In Summer 2019, the Summer School was excited to welcome Dr. Zachary Manditch-Prottas from the Department of African and African-American Studies. Dr. Manditch-Prottas answered the following questions about his popular summer session II class, James Baldwin: Life, Letters, Legacy.
What were the focus and goals of your class?
The goal of this course is for students to gain critical familiarity with key themes and tropes of the work of author and activist, James Baldwin. Indeed, Baldwin was never just a writer; he was public witness to injustice that was compelled to speak truth to power in whatever form he deemed necessary. In this respect, this course focuses on Baldwin the theorist as much as Baldwin the author. We examine his classic novels and essays as well as his work across many less-examined domains — theatre, sermon, dialogue, film and short story. Moreover, while committing ourselves to close reading methods and literary theory we situate Baldwin’s works within historical context and consider how he shaped, and was shaped by, events beginning with the Civil Rights Era through our precarious contemporary moment in which he remains a timely voice that we would be wise to listen to.
What were the highlights of the class for you?
My class is very group discussion-oriented and thus the highlights of my summer are rooted in the lively and thoughtful conversations we had. I particularly enjoyed, and was greatly impressed by, the class discussions where students compared Baldwin’s 1974 novel If Beale Street Could Talk to the 2018 film adaptation by director Barry Jenkins. These discussions emphasized how relevant Baldwin’s work remains today and how talented contemporary storytellers continue to draw on Baldwin as inspiration for their own creativity.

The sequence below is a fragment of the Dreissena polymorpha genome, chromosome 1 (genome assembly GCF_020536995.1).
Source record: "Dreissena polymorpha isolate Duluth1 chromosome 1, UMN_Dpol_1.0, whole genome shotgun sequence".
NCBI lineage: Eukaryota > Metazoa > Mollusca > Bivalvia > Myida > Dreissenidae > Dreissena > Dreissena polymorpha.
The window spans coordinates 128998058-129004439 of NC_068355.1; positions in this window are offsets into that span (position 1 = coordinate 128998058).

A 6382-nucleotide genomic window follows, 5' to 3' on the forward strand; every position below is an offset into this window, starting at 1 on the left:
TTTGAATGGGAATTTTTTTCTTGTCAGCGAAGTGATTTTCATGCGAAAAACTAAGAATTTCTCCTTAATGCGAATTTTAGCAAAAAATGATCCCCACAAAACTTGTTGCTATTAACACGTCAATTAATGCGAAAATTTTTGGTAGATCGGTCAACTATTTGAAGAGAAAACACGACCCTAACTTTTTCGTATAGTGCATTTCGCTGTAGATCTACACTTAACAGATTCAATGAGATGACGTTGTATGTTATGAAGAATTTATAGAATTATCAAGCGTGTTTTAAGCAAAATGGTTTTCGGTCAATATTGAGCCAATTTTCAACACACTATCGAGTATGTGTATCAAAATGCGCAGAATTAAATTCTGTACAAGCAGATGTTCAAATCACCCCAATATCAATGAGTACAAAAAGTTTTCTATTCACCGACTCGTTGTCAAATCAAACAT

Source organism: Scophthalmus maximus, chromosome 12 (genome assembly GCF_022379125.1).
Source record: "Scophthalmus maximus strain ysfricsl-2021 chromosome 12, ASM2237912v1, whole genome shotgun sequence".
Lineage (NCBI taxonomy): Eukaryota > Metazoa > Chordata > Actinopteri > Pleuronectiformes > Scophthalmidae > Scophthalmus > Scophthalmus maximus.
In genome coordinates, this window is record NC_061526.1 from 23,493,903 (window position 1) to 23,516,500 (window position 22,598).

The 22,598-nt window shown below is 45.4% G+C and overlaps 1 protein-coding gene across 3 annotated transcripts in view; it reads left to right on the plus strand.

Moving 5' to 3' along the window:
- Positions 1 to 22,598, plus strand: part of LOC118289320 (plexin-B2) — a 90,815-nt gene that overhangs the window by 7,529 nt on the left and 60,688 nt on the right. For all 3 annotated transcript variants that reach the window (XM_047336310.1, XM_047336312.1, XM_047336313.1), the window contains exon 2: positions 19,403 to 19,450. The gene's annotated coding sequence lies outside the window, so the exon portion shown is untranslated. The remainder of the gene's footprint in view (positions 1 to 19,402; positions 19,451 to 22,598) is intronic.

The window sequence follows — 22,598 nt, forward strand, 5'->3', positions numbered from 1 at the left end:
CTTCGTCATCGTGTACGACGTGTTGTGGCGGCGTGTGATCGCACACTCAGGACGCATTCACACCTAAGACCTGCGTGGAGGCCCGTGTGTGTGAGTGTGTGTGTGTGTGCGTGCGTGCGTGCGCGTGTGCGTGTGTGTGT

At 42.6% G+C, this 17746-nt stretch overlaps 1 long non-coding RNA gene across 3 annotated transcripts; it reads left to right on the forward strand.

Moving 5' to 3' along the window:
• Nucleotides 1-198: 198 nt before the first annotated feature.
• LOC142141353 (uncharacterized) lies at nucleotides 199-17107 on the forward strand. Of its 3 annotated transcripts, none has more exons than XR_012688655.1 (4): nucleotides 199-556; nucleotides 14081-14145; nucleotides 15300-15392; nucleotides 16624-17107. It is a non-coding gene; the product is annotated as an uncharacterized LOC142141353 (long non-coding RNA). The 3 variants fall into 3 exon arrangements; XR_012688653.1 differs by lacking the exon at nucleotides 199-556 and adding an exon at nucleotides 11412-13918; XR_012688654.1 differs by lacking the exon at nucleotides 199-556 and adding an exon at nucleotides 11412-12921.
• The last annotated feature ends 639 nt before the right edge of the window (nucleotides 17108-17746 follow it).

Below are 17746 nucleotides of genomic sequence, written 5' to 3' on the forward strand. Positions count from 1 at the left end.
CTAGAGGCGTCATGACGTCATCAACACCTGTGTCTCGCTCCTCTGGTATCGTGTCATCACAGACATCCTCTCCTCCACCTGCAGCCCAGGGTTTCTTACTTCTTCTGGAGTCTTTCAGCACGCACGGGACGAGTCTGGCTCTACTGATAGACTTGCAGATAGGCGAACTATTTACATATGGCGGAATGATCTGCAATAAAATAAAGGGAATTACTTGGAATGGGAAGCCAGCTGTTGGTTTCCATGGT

Do you have any advice for students considering summer classes?
Try to put aside your apprehensions about the expedited nature of summer classes. While the frequent meetings may seem overwhelming they quickly cultivate close bonds in the classroom. Summer courses are a great opportunity to work closely with professors and classmates. In my experience as an instructor, the classroom becomes a community before you know it. Learning is a process, indeed it is a daily endeavor, and summer courses encourage this endeavor to be one of daily guidance and support.
Department of African and African-American Studies at Washington University in St. Louis. He earned his Ph.D. in African American Studies from the University of California, Berkeley. His research and teaching work at the nexus of African American literature, Black cultural studies and theories of gender and sexuality.
His work has been featured in current and forthcoming publications in African Americanist literary criticism including: African American Review, Callaloo, James Baldwin in Context and Words Beats and Life: The Global Journal of Hip-Hop Culture. His current research considers the Black Arts Movement, the origins of Black Pulp Fiction, and the novels of Donald Goines.